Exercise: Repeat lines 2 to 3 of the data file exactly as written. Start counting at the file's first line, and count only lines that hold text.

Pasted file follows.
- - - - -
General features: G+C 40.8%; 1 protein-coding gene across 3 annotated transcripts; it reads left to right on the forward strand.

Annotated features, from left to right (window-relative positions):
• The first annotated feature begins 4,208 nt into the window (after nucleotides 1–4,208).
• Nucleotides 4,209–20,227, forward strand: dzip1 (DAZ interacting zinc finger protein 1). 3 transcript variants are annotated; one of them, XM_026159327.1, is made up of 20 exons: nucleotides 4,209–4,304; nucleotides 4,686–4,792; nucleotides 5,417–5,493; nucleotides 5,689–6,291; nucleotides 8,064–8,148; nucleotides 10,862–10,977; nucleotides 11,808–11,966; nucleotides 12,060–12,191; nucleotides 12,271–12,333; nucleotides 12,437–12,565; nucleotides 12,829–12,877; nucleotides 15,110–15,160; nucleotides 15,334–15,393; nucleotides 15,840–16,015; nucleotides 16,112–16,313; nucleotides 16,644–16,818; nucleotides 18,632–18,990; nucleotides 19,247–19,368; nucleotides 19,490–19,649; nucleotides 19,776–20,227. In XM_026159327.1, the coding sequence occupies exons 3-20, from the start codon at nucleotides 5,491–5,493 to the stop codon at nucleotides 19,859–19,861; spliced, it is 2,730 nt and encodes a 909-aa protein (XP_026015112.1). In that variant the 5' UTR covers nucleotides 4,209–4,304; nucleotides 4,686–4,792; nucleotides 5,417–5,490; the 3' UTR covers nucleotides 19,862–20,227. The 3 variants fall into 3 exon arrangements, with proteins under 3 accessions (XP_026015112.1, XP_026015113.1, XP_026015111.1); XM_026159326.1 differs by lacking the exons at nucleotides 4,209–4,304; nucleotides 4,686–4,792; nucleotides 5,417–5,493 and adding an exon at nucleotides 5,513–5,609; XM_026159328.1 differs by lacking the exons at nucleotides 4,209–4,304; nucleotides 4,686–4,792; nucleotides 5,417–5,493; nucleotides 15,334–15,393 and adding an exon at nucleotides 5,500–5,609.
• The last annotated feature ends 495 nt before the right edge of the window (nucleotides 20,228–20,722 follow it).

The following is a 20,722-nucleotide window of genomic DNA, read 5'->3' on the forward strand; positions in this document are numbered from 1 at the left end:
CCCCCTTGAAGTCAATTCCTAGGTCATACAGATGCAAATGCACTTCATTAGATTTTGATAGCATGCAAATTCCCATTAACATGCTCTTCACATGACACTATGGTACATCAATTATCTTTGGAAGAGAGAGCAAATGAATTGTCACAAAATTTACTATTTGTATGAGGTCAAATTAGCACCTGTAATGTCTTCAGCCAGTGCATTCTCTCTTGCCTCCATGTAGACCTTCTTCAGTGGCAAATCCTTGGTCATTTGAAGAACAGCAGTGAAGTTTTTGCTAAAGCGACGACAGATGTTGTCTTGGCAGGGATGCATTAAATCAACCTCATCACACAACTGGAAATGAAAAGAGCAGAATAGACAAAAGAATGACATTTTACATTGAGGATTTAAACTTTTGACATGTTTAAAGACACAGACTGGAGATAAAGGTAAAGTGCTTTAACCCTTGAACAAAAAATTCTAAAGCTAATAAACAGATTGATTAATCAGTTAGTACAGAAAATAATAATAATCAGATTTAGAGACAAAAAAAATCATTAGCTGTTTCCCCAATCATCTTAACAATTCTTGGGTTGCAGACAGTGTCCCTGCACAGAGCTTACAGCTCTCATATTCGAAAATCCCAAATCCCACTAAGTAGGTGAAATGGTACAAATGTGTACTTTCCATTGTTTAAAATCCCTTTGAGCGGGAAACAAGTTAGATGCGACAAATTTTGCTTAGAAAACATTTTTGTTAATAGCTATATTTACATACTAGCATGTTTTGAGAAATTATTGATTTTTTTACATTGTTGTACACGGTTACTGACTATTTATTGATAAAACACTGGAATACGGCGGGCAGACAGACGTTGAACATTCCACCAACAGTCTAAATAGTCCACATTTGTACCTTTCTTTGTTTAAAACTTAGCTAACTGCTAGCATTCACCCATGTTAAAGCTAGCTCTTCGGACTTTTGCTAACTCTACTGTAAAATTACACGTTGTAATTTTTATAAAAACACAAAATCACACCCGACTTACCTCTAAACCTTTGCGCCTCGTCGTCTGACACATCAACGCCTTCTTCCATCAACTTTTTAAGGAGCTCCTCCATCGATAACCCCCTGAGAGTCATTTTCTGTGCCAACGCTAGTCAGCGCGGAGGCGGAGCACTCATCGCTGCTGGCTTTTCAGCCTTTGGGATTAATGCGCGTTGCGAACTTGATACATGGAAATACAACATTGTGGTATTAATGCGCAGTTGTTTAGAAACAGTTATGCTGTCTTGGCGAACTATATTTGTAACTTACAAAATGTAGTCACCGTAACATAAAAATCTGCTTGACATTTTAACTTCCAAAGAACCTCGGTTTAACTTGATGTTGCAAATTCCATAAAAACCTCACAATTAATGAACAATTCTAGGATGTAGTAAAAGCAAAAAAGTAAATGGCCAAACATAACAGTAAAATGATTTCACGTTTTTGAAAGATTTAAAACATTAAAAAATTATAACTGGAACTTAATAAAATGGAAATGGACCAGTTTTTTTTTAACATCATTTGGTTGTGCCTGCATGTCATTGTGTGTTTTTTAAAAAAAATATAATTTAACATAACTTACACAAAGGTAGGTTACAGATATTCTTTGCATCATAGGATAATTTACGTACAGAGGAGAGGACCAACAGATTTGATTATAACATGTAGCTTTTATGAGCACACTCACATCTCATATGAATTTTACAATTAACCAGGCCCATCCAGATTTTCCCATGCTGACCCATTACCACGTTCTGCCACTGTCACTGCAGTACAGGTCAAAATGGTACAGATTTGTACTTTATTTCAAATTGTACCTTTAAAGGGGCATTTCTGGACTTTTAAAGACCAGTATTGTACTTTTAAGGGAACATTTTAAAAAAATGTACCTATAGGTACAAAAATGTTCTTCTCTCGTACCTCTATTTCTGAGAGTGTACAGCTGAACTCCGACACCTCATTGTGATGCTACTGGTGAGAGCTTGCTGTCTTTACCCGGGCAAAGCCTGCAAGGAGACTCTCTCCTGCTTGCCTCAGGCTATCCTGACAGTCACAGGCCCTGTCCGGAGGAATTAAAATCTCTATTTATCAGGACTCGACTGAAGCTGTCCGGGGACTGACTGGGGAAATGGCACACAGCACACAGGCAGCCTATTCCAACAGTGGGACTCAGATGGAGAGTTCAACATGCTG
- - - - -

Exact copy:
Annotated features, from left to right (window-relative positions):
• The first annotated feature begins 4,208 nt into the window (after nucleotides 1–4,208).